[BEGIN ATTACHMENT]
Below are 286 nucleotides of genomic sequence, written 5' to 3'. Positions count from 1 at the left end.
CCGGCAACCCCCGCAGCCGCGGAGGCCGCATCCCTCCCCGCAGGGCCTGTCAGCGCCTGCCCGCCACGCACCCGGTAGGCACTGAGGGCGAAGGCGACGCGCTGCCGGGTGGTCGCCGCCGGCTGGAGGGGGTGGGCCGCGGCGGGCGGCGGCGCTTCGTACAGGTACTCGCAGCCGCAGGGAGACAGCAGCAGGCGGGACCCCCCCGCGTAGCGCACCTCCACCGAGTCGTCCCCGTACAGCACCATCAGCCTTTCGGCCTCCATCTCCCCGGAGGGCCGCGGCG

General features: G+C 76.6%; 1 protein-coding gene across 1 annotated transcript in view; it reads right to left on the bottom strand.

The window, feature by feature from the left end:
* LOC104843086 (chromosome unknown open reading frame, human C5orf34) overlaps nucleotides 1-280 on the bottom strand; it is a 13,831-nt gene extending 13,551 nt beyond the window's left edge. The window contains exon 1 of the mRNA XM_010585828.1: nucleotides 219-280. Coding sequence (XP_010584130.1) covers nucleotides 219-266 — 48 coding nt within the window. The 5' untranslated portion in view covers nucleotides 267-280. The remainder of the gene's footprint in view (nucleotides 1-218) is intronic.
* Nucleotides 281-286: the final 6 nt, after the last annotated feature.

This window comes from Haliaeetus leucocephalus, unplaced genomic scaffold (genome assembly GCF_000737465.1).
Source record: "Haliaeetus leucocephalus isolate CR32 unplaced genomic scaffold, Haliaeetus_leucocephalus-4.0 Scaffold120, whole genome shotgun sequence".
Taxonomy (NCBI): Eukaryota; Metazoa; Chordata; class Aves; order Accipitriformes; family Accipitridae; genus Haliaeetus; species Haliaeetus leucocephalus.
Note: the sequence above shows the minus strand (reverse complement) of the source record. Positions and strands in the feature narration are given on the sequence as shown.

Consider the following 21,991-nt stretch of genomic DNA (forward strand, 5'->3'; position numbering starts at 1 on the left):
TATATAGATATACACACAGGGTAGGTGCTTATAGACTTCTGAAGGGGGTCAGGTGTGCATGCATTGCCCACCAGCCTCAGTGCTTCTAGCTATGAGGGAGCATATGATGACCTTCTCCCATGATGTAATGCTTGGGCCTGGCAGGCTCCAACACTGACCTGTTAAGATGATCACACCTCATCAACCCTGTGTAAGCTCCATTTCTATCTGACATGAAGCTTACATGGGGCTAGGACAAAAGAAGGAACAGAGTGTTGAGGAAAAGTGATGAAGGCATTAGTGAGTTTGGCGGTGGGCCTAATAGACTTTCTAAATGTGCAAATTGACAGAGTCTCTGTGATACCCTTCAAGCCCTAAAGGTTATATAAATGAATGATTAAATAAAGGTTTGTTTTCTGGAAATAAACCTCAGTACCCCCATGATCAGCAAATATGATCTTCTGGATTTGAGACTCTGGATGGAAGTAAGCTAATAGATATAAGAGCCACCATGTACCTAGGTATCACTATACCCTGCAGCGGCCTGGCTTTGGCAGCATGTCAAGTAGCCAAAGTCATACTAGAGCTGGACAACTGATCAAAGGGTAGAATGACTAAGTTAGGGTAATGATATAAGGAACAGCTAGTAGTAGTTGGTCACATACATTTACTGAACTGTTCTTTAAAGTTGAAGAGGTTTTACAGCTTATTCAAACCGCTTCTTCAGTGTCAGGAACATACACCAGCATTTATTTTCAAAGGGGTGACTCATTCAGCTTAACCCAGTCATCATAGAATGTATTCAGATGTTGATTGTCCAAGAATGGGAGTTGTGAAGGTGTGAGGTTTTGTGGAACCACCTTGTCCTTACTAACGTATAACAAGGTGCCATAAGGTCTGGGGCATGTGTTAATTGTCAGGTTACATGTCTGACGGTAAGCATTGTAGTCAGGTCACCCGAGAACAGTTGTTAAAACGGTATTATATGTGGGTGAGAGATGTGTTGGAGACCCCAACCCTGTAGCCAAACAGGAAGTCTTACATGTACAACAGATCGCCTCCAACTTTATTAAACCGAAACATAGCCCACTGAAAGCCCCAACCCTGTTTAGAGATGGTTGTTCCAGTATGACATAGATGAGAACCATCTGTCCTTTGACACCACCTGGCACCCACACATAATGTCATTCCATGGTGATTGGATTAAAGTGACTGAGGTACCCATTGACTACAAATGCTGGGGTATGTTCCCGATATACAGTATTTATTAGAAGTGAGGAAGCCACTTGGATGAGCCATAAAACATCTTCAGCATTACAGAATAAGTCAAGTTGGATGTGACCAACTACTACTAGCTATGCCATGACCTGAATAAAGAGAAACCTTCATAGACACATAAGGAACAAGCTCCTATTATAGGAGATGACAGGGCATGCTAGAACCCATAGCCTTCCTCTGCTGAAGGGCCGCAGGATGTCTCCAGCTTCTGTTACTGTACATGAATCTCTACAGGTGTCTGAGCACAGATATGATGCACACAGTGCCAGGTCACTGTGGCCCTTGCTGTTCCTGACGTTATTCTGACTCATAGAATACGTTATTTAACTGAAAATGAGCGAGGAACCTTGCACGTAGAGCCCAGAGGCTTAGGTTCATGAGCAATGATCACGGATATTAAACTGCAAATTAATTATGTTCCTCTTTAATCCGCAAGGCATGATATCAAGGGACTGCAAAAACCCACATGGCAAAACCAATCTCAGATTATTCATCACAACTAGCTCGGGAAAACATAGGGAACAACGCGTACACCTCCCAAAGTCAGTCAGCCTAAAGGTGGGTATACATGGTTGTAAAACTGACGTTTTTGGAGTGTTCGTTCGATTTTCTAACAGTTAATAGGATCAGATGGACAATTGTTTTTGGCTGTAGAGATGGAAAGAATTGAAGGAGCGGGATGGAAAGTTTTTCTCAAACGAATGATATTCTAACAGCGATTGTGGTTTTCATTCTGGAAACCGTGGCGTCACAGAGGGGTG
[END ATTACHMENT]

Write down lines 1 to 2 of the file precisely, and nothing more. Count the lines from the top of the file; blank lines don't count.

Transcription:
Below are 286 nucleotides of genomic sequence, written 5' to 3'. Positions count from 1 at the left end.
CCGGCAACCCCCGCAGCCGCGGAGGCCGCATCCCTCCCCGCAGGGCCTGTCAGCGCCTGCCCGCCACGCACCCGGTAGGCACTGAGGGCGAAGGCGACGCGCTGCCGGGTGGTCGCCGCCGGCTGGAGGGGGTGGGCCGCGGCGGGCGGCGGCGCTTCGTACAGGTACTCGCAGCCGCAGGGAGACAGCAGCAGGCGGGACCCCCCCGCGTAGCGCACCTCCACCGAGTCGTCCCCGTACAGCACCATCAGCCTTTCGGCCTCCATCTCCCCGGAGGGCCGCGGCG